"...a philosophy book should aim to make you better than you were before — morally or intellectually. It should improve you." Geoffrey Klempner, Philosophizer (Black Edition).
My first philosophy professor told me that philosophy should cause you to question rather than provide all the answers. Socrates was all about that: asking questions and forcing additional questions. In this book there is a lot of that, a lot of 'Have you ever thought of this? Or that?' Do you think that 'Whereof one cannot speak, thereof one must remain silent' (Wittgenstein, Tractatus Logico-Philosophicus), that there are subjective, philosophical subjects that must live in one's head that are not spoken of?
In this book Geoffrey Klempner asks a lot of questions, from a myriad of angles. As he says, 'It's the questions that grip me that I am after. Or questions my former selves thought about which somehow I have allowed myself to forget.' He writes about hubris, object attachment, reason, illusions that are unavoidable, the limits of human understanding, inescapable subjectivity, metaphysics, etc. But my favorite bits are: holding a light meter up to woman's breast (ergo discussing photography), Mick Jagger's incomprehensible lyrics, playing Doom 3 (yes, I was surprised), cultural brainwashing, Ministry of Sound's 'Clubber Guide to Ibiza', and more. Yes, it's all over the place, but the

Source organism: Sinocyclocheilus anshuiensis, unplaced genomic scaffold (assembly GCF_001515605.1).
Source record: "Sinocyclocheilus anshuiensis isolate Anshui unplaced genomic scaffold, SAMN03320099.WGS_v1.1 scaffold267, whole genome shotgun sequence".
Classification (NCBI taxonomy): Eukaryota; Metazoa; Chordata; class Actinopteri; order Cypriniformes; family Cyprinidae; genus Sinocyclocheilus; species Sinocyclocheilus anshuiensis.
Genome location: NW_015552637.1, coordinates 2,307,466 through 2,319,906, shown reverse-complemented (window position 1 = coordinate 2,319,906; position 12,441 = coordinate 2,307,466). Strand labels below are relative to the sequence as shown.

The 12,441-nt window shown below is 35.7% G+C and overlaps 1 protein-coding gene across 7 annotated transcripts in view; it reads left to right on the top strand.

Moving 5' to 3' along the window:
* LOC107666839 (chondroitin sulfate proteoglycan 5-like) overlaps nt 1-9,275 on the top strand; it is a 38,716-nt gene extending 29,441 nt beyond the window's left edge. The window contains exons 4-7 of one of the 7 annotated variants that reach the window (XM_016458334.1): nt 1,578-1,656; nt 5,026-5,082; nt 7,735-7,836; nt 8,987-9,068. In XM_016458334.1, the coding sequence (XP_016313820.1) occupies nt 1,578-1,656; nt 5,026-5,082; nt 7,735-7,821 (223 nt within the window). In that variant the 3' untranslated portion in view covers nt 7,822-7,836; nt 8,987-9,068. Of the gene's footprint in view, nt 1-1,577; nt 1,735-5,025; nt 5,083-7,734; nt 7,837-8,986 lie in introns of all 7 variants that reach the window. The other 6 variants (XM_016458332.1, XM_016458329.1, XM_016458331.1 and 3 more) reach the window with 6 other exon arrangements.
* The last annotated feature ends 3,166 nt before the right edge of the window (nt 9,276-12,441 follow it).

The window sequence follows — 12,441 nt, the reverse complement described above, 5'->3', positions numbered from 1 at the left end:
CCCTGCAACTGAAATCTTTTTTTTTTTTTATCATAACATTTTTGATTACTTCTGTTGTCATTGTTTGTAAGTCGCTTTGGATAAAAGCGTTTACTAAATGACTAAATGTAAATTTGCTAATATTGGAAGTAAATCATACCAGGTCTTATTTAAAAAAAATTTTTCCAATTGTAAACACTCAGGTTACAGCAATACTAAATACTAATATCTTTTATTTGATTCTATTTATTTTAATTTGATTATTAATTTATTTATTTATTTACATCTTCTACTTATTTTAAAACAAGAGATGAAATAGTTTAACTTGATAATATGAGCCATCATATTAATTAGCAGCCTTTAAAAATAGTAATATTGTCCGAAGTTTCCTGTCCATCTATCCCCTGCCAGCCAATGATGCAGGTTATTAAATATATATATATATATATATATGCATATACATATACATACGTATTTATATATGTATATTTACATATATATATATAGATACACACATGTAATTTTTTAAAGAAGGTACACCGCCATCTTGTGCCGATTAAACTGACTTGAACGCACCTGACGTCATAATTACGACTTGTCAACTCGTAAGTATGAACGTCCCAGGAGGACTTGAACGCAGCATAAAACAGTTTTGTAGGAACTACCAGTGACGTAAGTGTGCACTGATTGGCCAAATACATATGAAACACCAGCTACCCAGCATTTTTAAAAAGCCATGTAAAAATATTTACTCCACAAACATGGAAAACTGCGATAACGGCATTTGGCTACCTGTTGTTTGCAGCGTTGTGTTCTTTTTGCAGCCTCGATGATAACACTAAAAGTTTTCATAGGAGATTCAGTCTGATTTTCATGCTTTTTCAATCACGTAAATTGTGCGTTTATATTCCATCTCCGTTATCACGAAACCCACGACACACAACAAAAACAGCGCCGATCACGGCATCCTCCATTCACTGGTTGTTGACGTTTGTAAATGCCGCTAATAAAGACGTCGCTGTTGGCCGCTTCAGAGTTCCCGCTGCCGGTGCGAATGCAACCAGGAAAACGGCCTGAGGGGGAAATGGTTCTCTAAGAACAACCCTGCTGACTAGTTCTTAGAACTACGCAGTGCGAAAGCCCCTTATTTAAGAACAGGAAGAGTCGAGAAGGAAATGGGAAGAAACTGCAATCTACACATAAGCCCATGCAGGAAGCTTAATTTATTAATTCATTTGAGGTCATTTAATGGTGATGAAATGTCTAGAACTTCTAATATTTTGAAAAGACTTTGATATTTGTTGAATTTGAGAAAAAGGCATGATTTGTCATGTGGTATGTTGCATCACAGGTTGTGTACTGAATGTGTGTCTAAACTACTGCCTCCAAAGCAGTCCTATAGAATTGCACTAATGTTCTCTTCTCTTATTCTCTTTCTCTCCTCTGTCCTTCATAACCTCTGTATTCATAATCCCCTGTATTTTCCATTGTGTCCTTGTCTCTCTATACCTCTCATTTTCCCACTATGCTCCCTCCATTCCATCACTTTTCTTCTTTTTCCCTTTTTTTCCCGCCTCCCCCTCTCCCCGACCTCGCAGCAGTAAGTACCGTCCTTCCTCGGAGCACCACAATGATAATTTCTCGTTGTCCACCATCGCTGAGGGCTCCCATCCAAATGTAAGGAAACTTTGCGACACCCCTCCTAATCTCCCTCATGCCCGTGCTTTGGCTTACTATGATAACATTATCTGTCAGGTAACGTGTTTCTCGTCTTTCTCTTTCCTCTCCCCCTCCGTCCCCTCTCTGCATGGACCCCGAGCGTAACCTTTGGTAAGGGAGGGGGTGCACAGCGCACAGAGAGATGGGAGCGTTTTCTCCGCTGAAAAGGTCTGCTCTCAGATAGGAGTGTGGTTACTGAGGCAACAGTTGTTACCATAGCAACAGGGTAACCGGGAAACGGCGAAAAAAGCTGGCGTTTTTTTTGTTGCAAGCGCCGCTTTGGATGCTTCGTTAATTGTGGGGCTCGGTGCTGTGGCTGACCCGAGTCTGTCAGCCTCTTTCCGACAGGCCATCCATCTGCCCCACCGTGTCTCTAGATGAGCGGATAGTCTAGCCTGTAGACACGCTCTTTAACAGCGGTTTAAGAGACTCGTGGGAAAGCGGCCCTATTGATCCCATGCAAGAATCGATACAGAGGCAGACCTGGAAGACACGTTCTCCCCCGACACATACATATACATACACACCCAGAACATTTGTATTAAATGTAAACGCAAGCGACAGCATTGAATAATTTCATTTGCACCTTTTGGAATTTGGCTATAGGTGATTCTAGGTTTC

© Geoffrey Klempner 2018
point is plain: 'Philosophy sets you free. Philosophy is the ultimate expression of human freedom.' Yet this is not a book trumpeting the unassailable position of philosophy as a discipline. He highlights the problems and history of metaphysics, issues with ivory tower philosophy and even that logic, analysis and reason are 'not enough if you want to change your mental attitude.' There is a problem of 'truth' and Philosophizer discusses this. Philosophy is difficult. Life is difficult. Yet an unexamined life is not worth living at all. This book is an examination of a life.
All rights reserved.